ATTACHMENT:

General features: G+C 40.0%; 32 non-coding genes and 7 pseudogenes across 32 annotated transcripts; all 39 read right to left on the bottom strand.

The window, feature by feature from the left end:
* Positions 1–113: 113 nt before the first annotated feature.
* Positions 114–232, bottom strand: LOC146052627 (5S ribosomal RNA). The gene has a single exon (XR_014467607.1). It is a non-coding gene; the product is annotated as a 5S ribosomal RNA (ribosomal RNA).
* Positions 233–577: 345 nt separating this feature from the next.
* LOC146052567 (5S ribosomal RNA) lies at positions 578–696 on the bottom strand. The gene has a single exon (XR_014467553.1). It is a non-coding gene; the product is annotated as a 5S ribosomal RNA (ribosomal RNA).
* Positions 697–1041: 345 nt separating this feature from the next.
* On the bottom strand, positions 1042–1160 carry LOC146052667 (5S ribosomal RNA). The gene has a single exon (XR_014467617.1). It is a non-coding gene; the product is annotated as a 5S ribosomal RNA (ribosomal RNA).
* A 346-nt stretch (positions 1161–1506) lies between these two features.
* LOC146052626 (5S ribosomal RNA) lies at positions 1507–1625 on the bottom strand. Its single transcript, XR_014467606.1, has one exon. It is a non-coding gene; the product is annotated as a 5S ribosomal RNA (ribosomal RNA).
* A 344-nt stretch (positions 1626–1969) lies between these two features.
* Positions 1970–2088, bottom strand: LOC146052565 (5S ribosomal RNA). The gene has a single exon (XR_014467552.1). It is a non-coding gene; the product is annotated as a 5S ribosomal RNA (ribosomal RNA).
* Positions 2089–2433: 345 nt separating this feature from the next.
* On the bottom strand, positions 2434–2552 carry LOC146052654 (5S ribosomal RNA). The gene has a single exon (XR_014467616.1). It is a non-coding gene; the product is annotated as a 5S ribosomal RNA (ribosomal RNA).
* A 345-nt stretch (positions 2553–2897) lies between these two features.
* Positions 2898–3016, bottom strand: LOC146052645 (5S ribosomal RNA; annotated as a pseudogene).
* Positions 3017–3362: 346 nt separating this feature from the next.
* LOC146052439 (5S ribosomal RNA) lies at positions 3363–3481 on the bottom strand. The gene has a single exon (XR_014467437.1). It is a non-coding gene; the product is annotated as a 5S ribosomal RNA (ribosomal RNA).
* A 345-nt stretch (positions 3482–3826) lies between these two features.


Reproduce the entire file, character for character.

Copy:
General features: G+C 40.0%; 32 non-coding genes and 7 pseudogenes across 32 annotated transcripts; all 39 read right to left on the bottom strand.

The window, feature by feature from the left end:
* Positions 1–113: 113 nt before the first annotated feature.
* Positions 114–232, bottom strand: LOC146052627 (5S ribosomal RNA). The gene has a single exon (XR_014467607.1). It is a non-coding gene; the product is annotated as a 5S ribosomal RNA (ribosomal RNA).
* Positions 233–577: 345 nt separating this feature from the next.
* LOC146052567 (5S ribosomal RNA) lies at positions 578–696 on the bottom strand. The gene has a single exon (XR_014467553.1). It is a non-coding gene; the product is annotated as a 5S ribosomal RNA (ribosomal RNA).
* Positions 697–1041: 345 nt separating this feature from the next.
* On the bottom strand, positions 1042–1160 carry LOC146052667 (5S ribosomal RNA). The gene has a single exon (XR_014467617.1). It is a non-coding gene; the product is annotated as a 5S ribosomal RNA (ribosomal RNA).
* A 346-nt stretch (positions 1161–1506) lies between these two features.
* LOC146052626 (5S ribosomal RNA) lies at positions 1507–1625 on the bottom strand. Its single transcript, XR_014467606.1, has one exon. It is a non-coding gene; the product is annotated as a 5S ribosomal RNA (ribosomal RNA).
* A 344-nt stretch (positions 1626–1969) lies between these two features.
* Positions 1970–2088, bottom strand: LOC146052565 (5S ribosomal RNA). The gene has a single exon (XR_014467552.1). It is a non-coding gene; the product is annotated as a 5S ribosomal RNA (ribosomal RNA).
* Positions 2089–2433: 345 nt separating this feature from the next.
* On the bottom strand, positions 2434–2552 carry LOC146052654 (5S ribosomal RNA). The gene has a single exon (XR_014467616.1). It is a non-coding gene; the product is annotated as a 5S ribosomal RNA (ribosomal RNA).
* A 345-nt stretch (positions 2553–2897) lies between these two features.
* Positions 2898–3016, bottom strand: LOC146052645 (5S ribosomal RNA; annotated as a pseudogene).
* Positions 3017–3362: 346 nt separating this feature from the next.
* LOC146052439 (5S ribosomal RNA) lies at positions 3363–3481 on the bottom strand. The gene has a single exon (XR_014467437.1). It is a non-coding gene; the product is annotated as a 5S ribosomal RNA (ribosomal RNA).
* A 345-nt stretch (positions 3482–3826) lies between these two features.